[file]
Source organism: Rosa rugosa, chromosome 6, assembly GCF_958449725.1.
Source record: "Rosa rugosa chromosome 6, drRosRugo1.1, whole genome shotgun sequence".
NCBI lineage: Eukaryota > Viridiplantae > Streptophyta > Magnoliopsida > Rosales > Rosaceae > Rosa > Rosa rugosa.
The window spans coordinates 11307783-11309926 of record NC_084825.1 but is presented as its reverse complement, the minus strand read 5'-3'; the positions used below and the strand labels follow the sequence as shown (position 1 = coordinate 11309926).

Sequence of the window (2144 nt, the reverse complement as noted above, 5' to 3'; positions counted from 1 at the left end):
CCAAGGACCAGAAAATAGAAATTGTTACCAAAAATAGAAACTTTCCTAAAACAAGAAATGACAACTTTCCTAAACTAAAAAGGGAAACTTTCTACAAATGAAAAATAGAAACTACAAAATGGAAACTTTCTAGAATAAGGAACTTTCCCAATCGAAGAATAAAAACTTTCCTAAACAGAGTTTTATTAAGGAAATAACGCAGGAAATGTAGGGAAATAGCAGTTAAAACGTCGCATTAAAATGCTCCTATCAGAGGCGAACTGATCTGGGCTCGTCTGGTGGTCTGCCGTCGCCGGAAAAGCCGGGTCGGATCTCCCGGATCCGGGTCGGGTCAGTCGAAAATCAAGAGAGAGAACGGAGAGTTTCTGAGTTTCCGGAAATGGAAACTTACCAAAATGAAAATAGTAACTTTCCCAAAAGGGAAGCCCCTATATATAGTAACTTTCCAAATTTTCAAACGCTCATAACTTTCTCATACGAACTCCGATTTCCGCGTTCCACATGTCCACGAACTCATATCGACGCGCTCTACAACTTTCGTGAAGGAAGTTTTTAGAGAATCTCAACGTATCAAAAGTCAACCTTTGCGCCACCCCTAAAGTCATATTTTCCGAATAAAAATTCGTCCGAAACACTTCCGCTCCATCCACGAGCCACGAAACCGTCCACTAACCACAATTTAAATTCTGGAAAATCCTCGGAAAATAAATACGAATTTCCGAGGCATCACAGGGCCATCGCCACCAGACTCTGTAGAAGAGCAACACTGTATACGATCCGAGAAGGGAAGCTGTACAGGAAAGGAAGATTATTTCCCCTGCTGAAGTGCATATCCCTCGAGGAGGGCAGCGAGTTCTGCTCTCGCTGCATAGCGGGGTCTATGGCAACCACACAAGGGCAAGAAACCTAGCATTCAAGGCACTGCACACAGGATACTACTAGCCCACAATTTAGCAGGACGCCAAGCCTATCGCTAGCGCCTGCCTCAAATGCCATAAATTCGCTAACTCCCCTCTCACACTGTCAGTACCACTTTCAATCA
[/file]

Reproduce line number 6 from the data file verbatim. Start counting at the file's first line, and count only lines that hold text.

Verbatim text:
CCAAGGACCAGAAAATAGAAATTGTTACCAAAAATAGAAACTTTCCTAAAACAAGAAATGACAACTTTCCTAAACTAAAAAGGGAAACTTTCTACAAATGAAAAATAGAAACTACAAAATGGAAACTTTCTAGAATAAGGAACTTTCCCAATCGAAGAATAAAAACTTTCCTAAACAGAGTTTTATTAAGGAAATAACGCAGGAAATGTAGGGAAATAGCAGTTAAAACGTCGCATTAAAATGCTCCTATCAGAGGCGAACTGATCTGGGCTCGTCTGGTGGTCTGCCGTCGCCGGAAAAGCCGGGTCGGATCTCCCGGATCCGGGTCGGGTCAGTCGAAAATCAAGAGAGAGAACGGAGAGTTTCTGAGTTTCCGGAAATGGAAACTTACCAAAATGAAAATAGTAACTTTCCCAAAAGGGAAGCCCCTATATATAGTAACTTTCCAAATTTTCAAACGCTCATAACTTTCTCATACGAACTCCGATTTCCGCGTTCCACATGTCCACGAACTCATATCGACGCGCTCTACAACTTTCGTGAAGGAAGTTTTTAGAGAATCTCAACGTATCAAAAGTCAACCTTTGCGCCACCCCTAAAGTCATATTTTCCGAATAAAAATTCGTCCGAAACACTTCCGCTCCATCCACGAGCCACGAAACCGTCCACTAACCACAATTTAAATTCTGGAAAATCCTCGGAAAATAAATACGAATTTCCGAGGCATCACAGGGCCATCGCCACCAGACTCTGTAGAAGAGCAACACTGTATACGATCCGAGAAGGGAAGCTGTACAGGAAAGGAAGATTATTTCCCCTGCTGAAGTGCATATCCCTCGAGGAGGGCAGCGAGTTCTGCTCTCGCTGCATAGCGGGGTCTATGGCAACCACACAAGGGCAAGAAACCTAGCATTCAAGGCACTGCACACAGGATACTACTAGCCCACAATTTAGCAGGACGCCAAGCCTATCGCTAGCGCCTGCCTCAAATGCCATAAATTCGCTAACTCCCCTCTCACACTGTCAGTACCACTTTCAATCA